This article was sent to SOFREP by an individual who served as a foreign volunteer in the Ukrainian Army for over a year. His views regarding the efficiency of the Russian Army are quite interesting, especially given the latest Putin-mania/Russian love that has spread through the Internet, depicting the Russians as an unstoppable force.

As a former professional soldier in my own country’s NATO army, I found myself embroiled in the conflict in Ukraine by my own choice in late July, 2014. While technically I was a “volunteer,” I viewed myself as a professional soldier serving in a foreign country’s armed forces. Far from trying to make this some kind of dramatic personal narrative, I will attempt to portray a picture of the Russian soldier from my own limited point of view—that of an opponent.

At this point, I’d like to sidetrack a bit so as to make some things more clear to the reader. The Ukrainian “volunteer battalions” should not be seen as militias or irregulars, but rather as a sort of “Rough Riders”-style unit, a unit formed by volunteers, yet armed and supplied by the Army and subjected to the regular command structure, having normal combat duties at the front line. The foreign volunteers themselves, again, should not be seen as the like of all these colorful characters that join the Marxist and Arab irregular militias in the Middle East, but rather like the Swedish volunteers during the Winter War, integrated normally within their unit and most of the time taking up a front-line role either in operations or training. The opposing forces can be divided easily in two parts: the bandits who initiated the rebellion and the Russian regulars who intervened later that same year.

The bandits, no matter what the pro-Western propaganda claims, were not mercenaries or Russian regulars posing as rebels. Many Russian nationals flocked to their banner from the onset of the rebellion out of pure patriotism. Of course there were exceptions, but these were just that—exceptions. That doesn’t mean that Russian military advisors or SOF units didn’t directly aid them in the beginning of the conflict. The military effectiveness of said bandit militias was horrendous.

The Russian regulars who eventually had to intervene when the bandits were on the verge of collapse changed the course of the war. These were conventional military units from the Russian Federation’s standing army. After the brief intervention, the regulars fell back to act mostly as QRFs and a general deterrent to any further big-scale offensives by the Ukrainian Army, leaving the bulk of the fighting again to the bandit militias. The fighting included “famous” battles such as the battle for the Donetsk airport, where the Ukrainians were quick to blame the “elite Russian units” for their own military forces’ failure, as they did for most of the conflict.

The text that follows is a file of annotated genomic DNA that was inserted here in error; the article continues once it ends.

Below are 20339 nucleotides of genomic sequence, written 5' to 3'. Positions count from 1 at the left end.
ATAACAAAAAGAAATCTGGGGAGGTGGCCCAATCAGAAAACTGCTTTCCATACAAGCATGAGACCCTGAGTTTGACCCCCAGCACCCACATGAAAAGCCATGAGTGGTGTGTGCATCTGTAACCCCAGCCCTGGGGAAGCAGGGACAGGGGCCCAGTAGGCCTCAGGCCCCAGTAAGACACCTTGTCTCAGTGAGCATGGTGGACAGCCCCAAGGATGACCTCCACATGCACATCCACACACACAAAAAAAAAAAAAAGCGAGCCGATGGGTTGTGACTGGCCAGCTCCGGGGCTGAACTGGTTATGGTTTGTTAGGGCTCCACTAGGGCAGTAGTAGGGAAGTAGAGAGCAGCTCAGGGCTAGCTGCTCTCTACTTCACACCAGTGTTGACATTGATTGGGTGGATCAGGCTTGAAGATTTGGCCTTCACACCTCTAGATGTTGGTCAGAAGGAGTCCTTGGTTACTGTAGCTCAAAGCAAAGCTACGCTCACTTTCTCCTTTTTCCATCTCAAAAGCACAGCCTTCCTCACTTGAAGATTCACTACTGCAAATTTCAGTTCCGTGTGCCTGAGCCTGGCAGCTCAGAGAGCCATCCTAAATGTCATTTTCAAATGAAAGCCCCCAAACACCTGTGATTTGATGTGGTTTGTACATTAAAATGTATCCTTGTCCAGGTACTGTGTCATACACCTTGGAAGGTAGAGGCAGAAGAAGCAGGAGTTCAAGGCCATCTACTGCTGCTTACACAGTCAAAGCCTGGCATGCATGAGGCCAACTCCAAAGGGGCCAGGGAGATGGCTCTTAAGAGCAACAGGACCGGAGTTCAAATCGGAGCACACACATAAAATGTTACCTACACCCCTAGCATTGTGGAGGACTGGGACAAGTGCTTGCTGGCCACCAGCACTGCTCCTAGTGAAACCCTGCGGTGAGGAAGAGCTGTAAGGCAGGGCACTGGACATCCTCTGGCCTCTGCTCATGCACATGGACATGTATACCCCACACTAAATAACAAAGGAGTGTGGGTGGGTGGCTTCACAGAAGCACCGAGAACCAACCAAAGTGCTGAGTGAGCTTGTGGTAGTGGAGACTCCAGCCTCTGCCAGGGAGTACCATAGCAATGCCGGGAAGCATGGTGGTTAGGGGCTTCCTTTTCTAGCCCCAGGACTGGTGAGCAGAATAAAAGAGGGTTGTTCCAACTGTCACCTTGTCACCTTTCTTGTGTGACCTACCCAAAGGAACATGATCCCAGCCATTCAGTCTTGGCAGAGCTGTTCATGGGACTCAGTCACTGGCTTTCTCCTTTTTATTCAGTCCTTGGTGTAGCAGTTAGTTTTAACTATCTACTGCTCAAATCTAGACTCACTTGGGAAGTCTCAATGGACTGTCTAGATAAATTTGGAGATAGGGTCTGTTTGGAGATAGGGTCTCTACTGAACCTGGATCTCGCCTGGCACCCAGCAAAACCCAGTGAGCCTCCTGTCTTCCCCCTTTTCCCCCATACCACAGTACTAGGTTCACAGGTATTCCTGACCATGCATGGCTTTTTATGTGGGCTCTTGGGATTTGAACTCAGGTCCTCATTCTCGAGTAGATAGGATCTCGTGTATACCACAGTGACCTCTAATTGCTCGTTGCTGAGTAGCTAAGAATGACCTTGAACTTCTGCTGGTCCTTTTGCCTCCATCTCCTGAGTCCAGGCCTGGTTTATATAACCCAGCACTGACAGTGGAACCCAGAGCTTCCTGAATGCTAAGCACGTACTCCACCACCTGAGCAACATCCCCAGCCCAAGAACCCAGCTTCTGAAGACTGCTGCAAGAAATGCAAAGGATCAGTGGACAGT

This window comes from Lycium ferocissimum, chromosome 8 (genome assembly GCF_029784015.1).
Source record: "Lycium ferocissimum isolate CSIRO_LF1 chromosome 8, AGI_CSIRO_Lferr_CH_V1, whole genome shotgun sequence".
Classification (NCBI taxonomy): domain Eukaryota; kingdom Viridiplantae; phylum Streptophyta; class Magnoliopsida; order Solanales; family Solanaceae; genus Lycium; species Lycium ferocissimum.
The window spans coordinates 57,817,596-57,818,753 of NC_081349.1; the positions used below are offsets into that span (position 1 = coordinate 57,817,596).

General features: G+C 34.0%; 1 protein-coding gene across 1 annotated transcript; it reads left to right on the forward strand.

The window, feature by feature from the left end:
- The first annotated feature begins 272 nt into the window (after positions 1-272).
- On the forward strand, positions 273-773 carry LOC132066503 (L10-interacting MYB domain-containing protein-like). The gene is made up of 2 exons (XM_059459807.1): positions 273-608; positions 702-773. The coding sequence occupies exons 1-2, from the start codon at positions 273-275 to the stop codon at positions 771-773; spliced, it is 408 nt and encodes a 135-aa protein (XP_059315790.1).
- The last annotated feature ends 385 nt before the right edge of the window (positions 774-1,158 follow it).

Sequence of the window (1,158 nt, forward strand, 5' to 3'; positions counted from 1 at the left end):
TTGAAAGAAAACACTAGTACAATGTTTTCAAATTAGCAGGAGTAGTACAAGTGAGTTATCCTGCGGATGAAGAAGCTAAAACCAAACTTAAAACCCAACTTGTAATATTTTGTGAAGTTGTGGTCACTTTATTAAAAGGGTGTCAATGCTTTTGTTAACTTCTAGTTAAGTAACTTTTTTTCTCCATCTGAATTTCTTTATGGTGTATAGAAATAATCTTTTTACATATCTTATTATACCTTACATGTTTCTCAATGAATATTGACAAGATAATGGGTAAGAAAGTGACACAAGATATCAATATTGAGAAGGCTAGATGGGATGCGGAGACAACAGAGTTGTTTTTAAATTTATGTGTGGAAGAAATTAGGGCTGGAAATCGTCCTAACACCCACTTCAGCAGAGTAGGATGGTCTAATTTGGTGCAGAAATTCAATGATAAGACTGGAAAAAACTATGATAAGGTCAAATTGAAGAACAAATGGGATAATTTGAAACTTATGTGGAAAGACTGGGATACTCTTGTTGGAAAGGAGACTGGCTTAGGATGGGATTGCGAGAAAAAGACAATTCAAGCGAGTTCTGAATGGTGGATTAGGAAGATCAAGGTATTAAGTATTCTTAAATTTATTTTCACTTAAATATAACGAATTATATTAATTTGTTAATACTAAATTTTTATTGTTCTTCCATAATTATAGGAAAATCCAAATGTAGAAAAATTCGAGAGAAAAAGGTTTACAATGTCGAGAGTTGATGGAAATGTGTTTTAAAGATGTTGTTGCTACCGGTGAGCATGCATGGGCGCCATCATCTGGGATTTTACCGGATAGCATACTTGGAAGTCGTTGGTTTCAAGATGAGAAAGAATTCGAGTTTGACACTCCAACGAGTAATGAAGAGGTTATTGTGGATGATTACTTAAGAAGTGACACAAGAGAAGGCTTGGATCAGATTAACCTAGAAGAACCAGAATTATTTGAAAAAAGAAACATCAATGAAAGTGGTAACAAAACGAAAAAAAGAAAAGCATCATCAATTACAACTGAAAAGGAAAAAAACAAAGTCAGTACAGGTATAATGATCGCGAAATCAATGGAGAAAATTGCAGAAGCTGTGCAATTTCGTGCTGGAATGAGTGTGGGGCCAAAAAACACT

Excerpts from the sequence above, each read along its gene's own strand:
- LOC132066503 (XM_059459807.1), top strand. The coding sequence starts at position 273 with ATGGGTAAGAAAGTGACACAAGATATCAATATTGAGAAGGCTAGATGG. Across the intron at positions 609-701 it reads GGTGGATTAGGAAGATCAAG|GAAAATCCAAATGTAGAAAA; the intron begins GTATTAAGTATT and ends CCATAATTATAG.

Enough with the intro. It was clear from the beginning that there was some sense of professional military leadership behind the bandits. During the assault of Marinka on the outskirts of Donetsk, on the 4th of August, with two infantry battalions and tank support, the meager opposing bandit forces had no chance of actually holding the city. Instead of going jihad on us, they did the sensible thing: placed mines, harassed us, and withdrew. While a sound plan operationally, they failed to be effective on the ground. While my squad approached a building that the enemy had been shooting from, we took cover in a small ditch. Six RPGs and 200 PΚΜ rounds later, we stormed the building. While the enemy was nowhere to be found, they had apparently called mortar fire on our position in the ditch, which only arrived an hour and a half later, when we were already inside the building.

Later that day, we attempted to attack a blockpost (fortified checkpoint) on the road from Marinka to Donetsk. The Ukrainian forces being nothing more than a Soviet relic back then, we advanced in columns of infantry behind a tank and a BMP through the single road of a village, a village that was not secured before, and, of course, with nobody advancing by the flanks at the same time. Obviously the enemy was not waiting for us at his blockpost, but had instead prepared an ambush inside the village. Despite only having 10-15 guys with small arms, they managed to rout an infantry column of 60 men with a T-64 and a BMP (although most of the credit for this success has to be claimed by the Ukrainians’ complete lack of radio communications).

My educated guess is that the ambushers were the same guys who had withdrawn from Marinka earlier in the day, since the only sensible course after securing the city was to destroy the enemy blockpost controlling the road. They were following a logical plan.